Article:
As the Seattle Seahawks turned Sunday’s Super Bowl into a rout, the only thing left in doubt for many viewers was the impact of the array of $4 million ads from companies hoping to get their money’s worth and make a big score with US television’s largest audience. Two Harvard Business School marketing professors offer their thoughts on the game within the big game. Assistant professor Thales Teixeira reveals that the TV screen no longer has the undivided attention of a large percentage of viewers, while professor emeritus Stephen Greyser provides his commentary on the advertising action.
While the Super Bowl on the field was far from competitive, the Super Bowl commercials on the tube remained a hard-fought contest for attracting and engaging attention and interest from over 111 million viewers – a US record for a single event.
The Super Bowl is the one and only place where advertisers can reach so many viewers who want to watch the commercials in real time. Beyond that, some viewers follow the pre-game commercial buzz, participate in social media conversations, and pay an early visit to advertiser websites.
What’s New? What’s Not?
Perhaps the most significant innovation on Sunday was on behalf of retailer H&M, which showcased David Beckham’s line of men’s underwear. The attention-getting ad, with the superstar soccer player shirtless, featured technology that allowed viewers with Samsung TVs to buy the product remotely.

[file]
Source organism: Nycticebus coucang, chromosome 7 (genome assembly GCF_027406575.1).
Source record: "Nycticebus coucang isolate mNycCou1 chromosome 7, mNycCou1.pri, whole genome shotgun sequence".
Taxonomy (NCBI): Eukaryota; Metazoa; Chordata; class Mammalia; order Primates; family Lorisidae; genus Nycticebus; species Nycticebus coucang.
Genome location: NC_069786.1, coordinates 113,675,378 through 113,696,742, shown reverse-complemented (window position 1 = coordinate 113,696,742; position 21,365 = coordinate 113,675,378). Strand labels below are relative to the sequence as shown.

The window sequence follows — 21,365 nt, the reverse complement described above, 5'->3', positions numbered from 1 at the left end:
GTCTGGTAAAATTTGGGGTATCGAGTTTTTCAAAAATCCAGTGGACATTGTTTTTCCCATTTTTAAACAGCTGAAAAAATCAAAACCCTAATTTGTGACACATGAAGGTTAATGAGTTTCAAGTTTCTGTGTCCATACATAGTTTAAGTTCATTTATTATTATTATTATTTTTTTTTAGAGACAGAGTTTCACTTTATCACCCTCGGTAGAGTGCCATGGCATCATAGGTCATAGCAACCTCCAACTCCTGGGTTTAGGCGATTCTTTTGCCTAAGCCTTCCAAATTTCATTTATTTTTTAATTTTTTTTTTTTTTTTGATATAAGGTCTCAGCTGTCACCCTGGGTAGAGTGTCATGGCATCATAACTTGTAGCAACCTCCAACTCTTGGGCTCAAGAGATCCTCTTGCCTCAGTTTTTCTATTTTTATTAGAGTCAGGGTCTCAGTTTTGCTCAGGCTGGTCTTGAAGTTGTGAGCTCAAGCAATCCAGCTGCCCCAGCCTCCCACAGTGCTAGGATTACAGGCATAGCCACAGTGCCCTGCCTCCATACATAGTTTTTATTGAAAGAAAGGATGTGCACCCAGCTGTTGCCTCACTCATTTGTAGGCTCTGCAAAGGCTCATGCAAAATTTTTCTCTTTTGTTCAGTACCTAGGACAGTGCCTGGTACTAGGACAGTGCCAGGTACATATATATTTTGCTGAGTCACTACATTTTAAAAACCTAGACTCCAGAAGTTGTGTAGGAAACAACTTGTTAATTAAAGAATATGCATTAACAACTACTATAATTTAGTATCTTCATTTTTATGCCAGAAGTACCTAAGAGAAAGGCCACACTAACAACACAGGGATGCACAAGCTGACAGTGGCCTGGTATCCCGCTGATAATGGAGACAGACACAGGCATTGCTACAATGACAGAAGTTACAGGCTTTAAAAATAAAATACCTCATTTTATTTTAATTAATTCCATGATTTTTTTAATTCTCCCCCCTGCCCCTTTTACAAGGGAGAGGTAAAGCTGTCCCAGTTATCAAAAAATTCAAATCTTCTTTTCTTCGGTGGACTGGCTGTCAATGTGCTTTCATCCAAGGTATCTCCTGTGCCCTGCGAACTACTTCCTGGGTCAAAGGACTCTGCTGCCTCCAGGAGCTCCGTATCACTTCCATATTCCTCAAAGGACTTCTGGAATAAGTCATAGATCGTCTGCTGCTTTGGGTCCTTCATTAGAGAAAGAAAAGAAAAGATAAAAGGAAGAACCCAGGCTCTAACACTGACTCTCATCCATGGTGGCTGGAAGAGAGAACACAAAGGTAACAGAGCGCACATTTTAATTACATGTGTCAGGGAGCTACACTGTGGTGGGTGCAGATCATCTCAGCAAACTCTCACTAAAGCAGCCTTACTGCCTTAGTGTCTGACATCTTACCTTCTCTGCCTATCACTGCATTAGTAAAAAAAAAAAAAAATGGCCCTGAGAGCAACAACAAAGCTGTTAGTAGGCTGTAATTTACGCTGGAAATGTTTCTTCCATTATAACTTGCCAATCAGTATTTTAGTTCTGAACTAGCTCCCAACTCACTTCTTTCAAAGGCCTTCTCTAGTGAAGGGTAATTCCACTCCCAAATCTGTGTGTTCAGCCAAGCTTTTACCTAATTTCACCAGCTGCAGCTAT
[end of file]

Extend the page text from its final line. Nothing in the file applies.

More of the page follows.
An ever-growing trend is the early release of many commercials to promote consumer interest, as indicated by tens of millions of downloads on YouTube. Although releasing ads early is nothing new, some Super Bowl advertising is now treated like a “sponsored property” that can be leveraged not only before but after the game to enhance the brand -- with pre and post-game “extenders” via social media serving as a stimulus to consumers and trade outlets and a source of pride for employees. The downside risk: advance viewing may lead to criticism – not really what advertisers want on social media.
Corporate messages, typically supported by commercials with high production values, were also more frequent this year. To wit:
Microsoft’s “What is Technology?” message on “the power to unite us” successfully linked that theme to Microsoft’s identity as a power in high technnology. Anheuser-Busch’s popular and continuing tale of the Clydesdales embodied its usual human interest approach via animal interest (puppy and horse).
Chrysler and WeatherTech each offered corporate messages highlighting the theme of “made in the USA.” The iconic Bob Dylan starred in the Chrysler “America’s import” story, while WeatherTech, whose floor mat ads are usually a staple of late-night TV, also focused on the importance of American manufacturing.
A different kind of corporate message came from Bank of America. Teaming with Bono and his (RED) anti-Aids campaign, the 60-second performance-based, cause-oriented message promoted a free download of a U2 song, supported by B of A’s $1 per download contribution. So far, the campaign has raised more than $3 million.